Baggy Wrinkles

Baggy Wrinkles
S/V Nautica, Hull #614, Built at Whitby Boatworks Ltd., Ontario, Canada 1977, one of the most recognizeable Carl Alberg designs. A masthead sloop displacing 9000 lbs, keel hull, Yanmar 15 hp diesel, LOA 30.27 Beam 8.75, Draft 4.29, roller furling headsail, tiller, berths for 4, interior teak bulkheads, teak cap rail and cockpit teak coamings, 12 volt lighting, aluminum mast support, Harken self tailing winches, in its day was designed for customers as a Cruiser-Racer, the Alberg 30 remains a Classic design of the modest Alberg inventory.

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Sunday, January 27, 2019

Alberg Detention Almost Over

The long winter is almost over.  And with it, some of the best sailing on Lake Murray.  I have thoroughly enjoyed its 80 square miles of sailing venue and look forward to more winters ahead.

Few vessels get out on the lake during Winter except for anglers.  Most of the sails appear in summer when the sun is hot and the winds are lackluster at best!  But hope is near, we're almost 10 feet below normal lake levels.

This incredible event is chronicled on the below pictured website:

While that photo looks rather benign (now read the depth indicator again), here is a photo taken by one of the cruisers in our club.  It shows "A" dock where Nautica was moved back in October.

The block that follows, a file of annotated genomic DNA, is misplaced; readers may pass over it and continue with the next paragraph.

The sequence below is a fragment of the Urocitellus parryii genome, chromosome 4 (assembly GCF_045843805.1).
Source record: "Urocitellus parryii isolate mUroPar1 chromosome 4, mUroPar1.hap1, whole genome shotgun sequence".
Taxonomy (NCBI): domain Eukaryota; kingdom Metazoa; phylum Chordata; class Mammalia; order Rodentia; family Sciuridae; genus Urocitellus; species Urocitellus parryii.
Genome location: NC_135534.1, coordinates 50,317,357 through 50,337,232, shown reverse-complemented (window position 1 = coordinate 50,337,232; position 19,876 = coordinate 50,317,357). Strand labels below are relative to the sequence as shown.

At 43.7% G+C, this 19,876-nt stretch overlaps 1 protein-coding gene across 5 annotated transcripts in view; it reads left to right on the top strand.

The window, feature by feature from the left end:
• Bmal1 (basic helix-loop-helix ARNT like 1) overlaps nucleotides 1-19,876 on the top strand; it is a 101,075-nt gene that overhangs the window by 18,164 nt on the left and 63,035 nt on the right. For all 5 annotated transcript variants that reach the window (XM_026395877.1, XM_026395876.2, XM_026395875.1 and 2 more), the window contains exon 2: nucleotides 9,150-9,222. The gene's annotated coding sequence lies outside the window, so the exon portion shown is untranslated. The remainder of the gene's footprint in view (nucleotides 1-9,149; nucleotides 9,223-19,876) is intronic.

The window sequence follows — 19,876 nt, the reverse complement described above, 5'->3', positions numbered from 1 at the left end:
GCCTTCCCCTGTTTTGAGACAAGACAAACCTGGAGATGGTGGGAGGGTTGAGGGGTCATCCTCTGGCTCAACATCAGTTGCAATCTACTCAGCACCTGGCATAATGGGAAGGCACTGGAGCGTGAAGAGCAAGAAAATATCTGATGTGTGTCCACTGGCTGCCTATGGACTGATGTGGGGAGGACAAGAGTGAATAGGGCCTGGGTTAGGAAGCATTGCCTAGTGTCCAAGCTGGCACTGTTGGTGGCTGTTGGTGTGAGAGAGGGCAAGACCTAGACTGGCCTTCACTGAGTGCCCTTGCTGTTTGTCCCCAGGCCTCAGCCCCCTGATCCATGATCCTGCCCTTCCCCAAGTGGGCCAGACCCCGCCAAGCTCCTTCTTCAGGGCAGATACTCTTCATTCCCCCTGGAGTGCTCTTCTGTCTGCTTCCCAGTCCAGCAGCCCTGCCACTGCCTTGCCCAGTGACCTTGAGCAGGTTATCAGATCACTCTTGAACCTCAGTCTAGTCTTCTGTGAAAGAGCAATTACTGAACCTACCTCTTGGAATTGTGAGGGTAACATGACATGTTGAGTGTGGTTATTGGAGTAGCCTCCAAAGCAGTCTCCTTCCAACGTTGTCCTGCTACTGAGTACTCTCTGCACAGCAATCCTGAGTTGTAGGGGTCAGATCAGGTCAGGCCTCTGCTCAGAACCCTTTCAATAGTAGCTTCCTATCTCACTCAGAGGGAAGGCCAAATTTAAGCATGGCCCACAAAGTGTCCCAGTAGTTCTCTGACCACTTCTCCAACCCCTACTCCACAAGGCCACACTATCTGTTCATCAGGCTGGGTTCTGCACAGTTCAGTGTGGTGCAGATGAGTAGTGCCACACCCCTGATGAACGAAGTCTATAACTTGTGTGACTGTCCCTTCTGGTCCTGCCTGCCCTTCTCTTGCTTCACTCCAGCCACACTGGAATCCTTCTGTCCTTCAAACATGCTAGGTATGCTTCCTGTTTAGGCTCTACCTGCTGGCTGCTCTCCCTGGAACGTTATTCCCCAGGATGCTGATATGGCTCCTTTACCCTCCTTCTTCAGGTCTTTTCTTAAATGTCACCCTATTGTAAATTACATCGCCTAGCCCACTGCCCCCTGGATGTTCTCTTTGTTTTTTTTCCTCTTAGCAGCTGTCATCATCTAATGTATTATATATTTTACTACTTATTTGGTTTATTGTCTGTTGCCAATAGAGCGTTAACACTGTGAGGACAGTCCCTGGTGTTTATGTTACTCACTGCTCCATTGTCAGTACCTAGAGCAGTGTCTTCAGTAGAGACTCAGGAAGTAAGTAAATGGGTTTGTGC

The photo at left is where the water was when I visited in November.  At right is where it was a week or so ago.  The line of the shore intersects with the dock system about another boat length ahead of Nautica.  I am told she's still fine as long as she doesn't move an inch or two!

This drawdown is much more aggressive than those we've seen in the past 5 years.  It's part of the management of our ecosystem on the lake in attempting to stem the overgrowth of weeds that are inclined to gather in the shallows causing overgrowth and impeding traffic and easy access to the water.  I discussed this in an older post.

Looking back on my photos over the past six years on the lake, I have never been successfully blocked from egress or ingress.  This photo was from 2016 when we had a bit of draw down.  As you can see, at that time there was little impact on our main areas.  It was only relevant to returning and avoiding passage near the DNR bouys.

A cold Winter sail is good for the soul!  (This is before I removed the dodger!)

We're getting closer to freedom.  I anticipate that I may be able to get Nautica out of her slip near the end of March when I pass through South Carolina before heading back overseas.  I am sure I will spend some nights aboard too, spending as much time on her as possible.  I will plan some new film angles with my GoPro and hope to get Chef-Skipper Tommy to get us Droned during that time too.  Oh well, gotta keep up with technology to some degree.  If it helps you understand the Alberg 30 better or helps you make a decision to find one of these remaining classics, all the better.  You will not regret this vessel!

I have 28 videos of both my Typhoon and the Alberg on my You Tube Channel; click this link to discover and to be amused.